The bestselling book for every boy from eight to eighty, covering essential boyhood skills such as building tree houses, learning how to fish, finding true north, and even answering the age old question of what the big deal with girls is.
In this digital age there is still a place for knots, skimming stones and stories of incredible courage. This book recaptures Sunday afternoons, stimulates curiosity, and makes for great father-son activities. The brothers Conn and Hal have put together a wonderful collection of all things that make being young or young at heart funbuilding go-carts and electromagnets, identifying insects and spiders, and flying the world's best paper airplanes.
The completely revised American Edition includes:
The Greatest Paper Airplane in the World
The Seven Wonders of the Ancient World
The Five Knots Every Boy Should Know
Building a Treehouse
Making a Bow and Arrow
Fishing (revised with US Fish)
Timers and Tripwires
Baseball's "Most Valuable Players"
Famous Battles-Including Lexington and Concord, The Alamo, and Gettysburg
Spies-Codes and Ciphers
Making a Go-Cart
Navajo Code Talkers' Dictionary
The States of the U.S.
Mountains of the U.S.
The Declaration of Independence
Making a Periscope
The Ten Commandments
Common US Trees
Timeline of American History
It isn't that easy these days to get hold of an old tobacco tinbut they are just the right size for this sort of collection. One of the authors once took a white mouse into school, though considering what happened when he sat on it, that is not to be recommended. We think pockets are for cramming full of useful things.
1. Swiss Army Knife.
Still the best small penknife. It can be carried in luggage on planes, though not in hand luggage. It is worth saving up for a high-end model, with as many blades and attachments as you can get. That said, there are good ones to be had for about $30. They are useful for jobs requiring a screwdriver, removing splinters and opening bottles of beer and wine, though this may not be a prime consideration at this time.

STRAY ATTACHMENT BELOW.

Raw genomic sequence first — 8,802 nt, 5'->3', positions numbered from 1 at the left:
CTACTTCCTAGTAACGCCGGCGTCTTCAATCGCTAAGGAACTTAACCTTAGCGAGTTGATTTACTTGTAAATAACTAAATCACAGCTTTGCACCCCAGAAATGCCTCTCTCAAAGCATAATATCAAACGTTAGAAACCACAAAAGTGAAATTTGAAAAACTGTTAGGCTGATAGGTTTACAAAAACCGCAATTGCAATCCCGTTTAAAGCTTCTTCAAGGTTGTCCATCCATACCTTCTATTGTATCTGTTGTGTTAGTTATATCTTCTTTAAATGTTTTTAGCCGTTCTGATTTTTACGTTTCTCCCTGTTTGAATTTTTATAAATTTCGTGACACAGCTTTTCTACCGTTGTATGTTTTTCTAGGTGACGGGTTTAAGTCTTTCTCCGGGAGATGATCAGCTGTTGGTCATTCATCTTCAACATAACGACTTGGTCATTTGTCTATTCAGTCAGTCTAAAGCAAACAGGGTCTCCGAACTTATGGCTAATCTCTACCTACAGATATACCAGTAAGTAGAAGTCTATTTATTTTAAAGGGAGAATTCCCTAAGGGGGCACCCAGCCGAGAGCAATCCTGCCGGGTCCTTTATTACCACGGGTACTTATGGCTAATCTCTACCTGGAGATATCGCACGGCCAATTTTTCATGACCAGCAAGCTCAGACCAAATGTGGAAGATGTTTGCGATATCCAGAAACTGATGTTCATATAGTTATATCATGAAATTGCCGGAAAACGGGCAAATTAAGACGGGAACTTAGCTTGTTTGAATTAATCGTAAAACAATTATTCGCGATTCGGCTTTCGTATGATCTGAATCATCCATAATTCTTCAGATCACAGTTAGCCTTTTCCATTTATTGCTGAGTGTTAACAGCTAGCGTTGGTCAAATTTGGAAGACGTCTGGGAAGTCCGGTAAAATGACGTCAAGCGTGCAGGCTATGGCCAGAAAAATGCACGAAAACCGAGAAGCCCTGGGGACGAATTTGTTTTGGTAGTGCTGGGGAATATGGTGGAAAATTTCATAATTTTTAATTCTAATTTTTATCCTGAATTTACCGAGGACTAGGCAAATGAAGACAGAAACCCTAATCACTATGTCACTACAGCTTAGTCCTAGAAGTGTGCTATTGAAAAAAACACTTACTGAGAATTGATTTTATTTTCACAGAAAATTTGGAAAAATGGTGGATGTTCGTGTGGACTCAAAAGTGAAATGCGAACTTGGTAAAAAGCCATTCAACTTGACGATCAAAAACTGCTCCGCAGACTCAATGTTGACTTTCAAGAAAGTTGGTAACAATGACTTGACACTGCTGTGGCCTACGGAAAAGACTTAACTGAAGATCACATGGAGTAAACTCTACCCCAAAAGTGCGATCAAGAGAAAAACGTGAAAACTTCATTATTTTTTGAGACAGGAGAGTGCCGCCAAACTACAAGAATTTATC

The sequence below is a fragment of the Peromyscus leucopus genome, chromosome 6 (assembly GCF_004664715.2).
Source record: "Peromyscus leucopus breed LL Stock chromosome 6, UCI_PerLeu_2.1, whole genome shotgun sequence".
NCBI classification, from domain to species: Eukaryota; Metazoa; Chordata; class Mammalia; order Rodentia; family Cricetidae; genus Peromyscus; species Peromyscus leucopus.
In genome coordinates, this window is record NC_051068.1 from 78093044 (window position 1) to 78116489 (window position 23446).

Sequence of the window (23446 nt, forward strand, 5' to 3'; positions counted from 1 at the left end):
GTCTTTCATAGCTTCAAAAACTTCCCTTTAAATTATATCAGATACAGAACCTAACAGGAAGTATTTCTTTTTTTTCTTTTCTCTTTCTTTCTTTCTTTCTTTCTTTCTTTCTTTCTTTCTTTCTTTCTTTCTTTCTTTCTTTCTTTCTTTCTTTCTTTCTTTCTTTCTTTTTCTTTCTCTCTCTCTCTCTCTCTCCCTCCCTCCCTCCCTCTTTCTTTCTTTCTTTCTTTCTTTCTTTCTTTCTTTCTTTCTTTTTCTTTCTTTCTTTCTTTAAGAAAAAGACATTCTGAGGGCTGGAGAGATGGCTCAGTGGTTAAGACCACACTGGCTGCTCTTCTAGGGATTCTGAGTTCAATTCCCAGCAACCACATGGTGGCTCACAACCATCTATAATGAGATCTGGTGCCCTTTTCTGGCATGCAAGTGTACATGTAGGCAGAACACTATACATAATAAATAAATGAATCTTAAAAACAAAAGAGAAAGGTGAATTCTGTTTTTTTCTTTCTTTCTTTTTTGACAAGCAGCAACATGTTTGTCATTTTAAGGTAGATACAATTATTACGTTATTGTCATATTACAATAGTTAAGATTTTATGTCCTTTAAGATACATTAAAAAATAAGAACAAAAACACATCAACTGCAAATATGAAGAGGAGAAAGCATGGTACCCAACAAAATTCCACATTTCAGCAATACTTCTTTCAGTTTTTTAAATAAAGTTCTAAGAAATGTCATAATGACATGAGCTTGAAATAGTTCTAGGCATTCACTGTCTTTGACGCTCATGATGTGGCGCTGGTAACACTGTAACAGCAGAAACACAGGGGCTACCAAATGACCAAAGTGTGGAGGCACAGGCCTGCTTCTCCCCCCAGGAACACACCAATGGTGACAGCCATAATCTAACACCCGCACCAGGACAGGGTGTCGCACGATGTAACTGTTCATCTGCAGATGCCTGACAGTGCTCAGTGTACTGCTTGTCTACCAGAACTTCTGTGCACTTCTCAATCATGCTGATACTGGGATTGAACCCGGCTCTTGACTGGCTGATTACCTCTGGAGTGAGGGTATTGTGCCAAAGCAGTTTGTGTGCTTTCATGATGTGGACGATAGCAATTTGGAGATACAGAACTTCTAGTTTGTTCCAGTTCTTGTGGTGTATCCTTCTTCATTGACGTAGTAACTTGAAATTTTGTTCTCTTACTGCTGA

Leather holders can also be purchased and the best ones come with a few extras, like a compass, matches, pencil, paper, and Band-Aid.
The Iggulden brothers open a window to an almost lost world where skinned knees are an acceptable risk in the pursuit of adventure; where tying devious knots, deciphering enemy code and making water bombs are more interesting than computer screens; where the rough-and-tumble of being a boy is not a health hazard but a necessary part of growing up; and where over-protectedness is a greater danger than a penknife.
(Reviewed by BookBrowse Review Team).
Full Review (904 words).
Conn Iggulden was born in 1971. He read English at London University and then taught for seven years at a high school in London. His mother is Irish and from an early age told her children history as an exciting series of stories - with dates, and his great-grandfather was a Seannachie (Irish storyteller). His father flew in Bomber Command in WWII, then taught maths and science. Iggulden says, "Though it seems a dated idea now, I began teaching when boys were told only girls were good at English, despite the great names that must spring to mind after that statement. My father loved working with wood and equations, but he also recited Vitai Lampada* with a gleam in his eye and that matters, frankly."
If you liked The Dangerous Book for Boys, try these:
Teen spy Alex Rider survives a bullfight, a high-speed bicycle chase through Amsterdam, and even being the target in a human video-game, in order to save the world - again.
A brilliantly crafted tale that reveals the unknown story of a boy who grew up to become one the most iconic figures of our time.
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